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From the French custom of raising
a wine glass and shouting out
Salut! to everyone’s health,
which, I presume, is where we got
the whole idea, wine is medicinal,
never mind cirrhosis. And not from Jesus
who raised up his cup though contra-osis,
against the abnormal, unnatural
state of things, as some might see it, and
pronounced, “This will save you”—
salvus, salve and coincidentally salubrious,
which sounds remarkably
like salvation that is soused
and from a flask. And, to think of it,
why were the disciples asleep
in the garden; were they dumbfounded
by Jesus who said to them,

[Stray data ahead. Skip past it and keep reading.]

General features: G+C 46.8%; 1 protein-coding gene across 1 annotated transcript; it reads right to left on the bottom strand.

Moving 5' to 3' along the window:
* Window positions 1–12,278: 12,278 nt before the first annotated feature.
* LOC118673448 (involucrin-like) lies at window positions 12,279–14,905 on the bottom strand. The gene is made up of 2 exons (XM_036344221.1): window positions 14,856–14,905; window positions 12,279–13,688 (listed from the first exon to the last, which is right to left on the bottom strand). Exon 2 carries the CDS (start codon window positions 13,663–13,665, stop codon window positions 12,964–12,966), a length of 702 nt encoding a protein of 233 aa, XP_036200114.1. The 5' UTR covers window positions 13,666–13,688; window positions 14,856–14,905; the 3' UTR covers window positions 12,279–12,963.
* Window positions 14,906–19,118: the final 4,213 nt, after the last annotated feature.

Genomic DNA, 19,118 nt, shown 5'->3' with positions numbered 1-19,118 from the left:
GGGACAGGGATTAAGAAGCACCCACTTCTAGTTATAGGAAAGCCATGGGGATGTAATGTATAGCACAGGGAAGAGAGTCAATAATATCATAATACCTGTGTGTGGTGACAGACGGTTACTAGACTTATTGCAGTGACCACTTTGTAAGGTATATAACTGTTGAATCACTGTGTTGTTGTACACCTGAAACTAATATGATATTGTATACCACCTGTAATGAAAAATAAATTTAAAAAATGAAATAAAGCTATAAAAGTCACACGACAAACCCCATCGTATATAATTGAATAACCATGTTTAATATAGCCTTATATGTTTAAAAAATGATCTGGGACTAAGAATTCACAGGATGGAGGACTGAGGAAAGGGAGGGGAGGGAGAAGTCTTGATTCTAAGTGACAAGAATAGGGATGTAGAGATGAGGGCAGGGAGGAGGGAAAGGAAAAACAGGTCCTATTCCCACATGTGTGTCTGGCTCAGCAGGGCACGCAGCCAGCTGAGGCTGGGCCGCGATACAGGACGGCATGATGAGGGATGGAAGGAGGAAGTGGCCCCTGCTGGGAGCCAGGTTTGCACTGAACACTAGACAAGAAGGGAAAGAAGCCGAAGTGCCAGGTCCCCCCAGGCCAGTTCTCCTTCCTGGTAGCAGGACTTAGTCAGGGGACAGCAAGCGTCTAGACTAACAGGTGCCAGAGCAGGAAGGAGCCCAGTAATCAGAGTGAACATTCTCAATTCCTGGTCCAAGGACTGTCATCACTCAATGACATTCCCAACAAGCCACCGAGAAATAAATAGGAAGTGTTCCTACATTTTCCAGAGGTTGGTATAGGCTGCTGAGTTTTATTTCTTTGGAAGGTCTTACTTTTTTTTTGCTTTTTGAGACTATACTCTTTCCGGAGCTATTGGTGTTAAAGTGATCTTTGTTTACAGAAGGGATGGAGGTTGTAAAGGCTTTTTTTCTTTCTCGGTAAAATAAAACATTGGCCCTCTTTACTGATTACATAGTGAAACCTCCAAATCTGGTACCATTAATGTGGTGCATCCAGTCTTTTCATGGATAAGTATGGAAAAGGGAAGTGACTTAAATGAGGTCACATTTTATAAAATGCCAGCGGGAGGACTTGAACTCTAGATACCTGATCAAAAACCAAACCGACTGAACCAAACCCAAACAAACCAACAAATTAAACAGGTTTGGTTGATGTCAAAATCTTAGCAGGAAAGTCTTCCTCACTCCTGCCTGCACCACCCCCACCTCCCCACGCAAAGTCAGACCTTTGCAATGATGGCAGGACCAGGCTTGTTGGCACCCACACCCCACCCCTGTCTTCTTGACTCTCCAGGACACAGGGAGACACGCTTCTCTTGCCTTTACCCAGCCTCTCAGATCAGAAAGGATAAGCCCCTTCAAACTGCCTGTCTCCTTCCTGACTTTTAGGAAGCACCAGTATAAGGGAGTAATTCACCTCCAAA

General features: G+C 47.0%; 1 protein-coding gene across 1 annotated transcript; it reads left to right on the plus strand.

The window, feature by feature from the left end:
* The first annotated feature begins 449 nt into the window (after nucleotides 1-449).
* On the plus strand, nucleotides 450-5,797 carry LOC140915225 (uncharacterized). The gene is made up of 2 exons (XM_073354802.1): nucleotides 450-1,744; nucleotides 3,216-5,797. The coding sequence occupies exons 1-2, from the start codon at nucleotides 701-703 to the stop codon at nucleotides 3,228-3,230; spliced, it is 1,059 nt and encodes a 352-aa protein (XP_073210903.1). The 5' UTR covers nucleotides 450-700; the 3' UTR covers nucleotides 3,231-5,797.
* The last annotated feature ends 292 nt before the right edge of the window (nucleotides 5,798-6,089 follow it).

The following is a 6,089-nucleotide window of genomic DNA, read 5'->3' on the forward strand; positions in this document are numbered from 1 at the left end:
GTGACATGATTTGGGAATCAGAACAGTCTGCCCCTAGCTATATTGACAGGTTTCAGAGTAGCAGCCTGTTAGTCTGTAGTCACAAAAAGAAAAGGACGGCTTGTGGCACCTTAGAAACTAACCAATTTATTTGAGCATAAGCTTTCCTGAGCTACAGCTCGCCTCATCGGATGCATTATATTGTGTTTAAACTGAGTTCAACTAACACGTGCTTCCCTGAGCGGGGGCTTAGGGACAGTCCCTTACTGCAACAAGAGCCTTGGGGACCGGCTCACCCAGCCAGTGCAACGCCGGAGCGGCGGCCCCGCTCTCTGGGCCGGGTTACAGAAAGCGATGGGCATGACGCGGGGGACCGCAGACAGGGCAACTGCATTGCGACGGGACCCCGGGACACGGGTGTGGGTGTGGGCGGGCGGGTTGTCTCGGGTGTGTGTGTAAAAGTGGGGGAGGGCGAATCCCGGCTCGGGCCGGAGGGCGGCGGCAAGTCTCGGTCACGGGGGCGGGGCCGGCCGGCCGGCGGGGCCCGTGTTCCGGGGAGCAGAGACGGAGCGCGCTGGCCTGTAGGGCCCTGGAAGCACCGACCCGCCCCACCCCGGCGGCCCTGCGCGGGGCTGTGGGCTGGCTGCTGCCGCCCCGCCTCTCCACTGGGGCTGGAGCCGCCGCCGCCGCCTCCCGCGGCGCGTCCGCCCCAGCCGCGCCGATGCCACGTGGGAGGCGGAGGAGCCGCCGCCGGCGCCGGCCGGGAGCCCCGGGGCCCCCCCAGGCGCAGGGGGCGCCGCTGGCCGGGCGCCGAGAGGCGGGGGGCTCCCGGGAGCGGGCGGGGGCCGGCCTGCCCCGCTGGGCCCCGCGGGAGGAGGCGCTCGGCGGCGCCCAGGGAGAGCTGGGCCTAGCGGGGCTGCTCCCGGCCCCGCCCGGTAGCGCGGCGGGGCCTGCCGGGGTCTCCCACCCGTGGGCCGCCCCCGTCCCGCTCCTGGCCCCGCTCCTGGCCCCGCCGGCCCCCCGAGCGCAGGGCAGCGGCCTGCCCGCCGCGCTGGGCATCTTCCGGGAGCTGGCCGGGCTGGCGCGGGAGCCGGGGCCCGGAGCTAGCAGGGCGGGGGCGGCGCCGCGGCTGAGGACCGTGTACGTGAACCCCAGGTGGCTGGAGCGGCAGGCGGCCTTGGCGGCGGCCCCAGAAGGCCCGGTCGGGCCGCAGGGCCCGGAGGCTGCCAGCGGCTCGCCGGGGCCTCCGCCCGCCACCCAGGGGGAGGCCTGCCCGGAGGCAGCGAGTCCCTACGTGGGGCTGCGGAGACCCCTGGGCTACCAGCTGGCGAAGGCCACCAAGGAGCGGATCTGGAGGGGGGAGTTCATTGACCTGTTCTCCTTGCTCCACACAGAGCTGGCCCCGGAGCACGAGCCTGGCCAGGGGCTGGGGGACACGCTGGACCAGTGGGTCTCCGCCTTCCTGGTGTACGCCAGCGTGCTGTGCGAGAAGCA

“This is my blood,”
in the upper room, and deduced
it must be the sangria?
It must be the sangria, John whispered
to James before exsanguinating the glass—
after swirling the glass to look at its legs,
its stem like stiletto,
its tenuous, singing glass lip, after plunking
a nose into its heady, glass mouth
to encounter the warm
earth, violets and tart cherries. Only then
did he drain the whole thing, “whole”,
as in sol-, solwos, holos.
And salus- being health, being
wholeness, who was he to argue with the whole
glass, whole decanter after decanter full,
as in, did someone say, “Emborrachemonos?”—
a toast often reserved for seedier, Costa Rican
bars, and a blunter way of saying:
Let’s store up all our good health like camels,
travel about from watering hole
to watering hole, knowing
something of the desert, from –osis to –osis,
even in a lush oasis like this, Jesus.
Even here, yes, and here
amongst our respective dunes.

First published in the Fall issue of The Los Angeles Review (2013).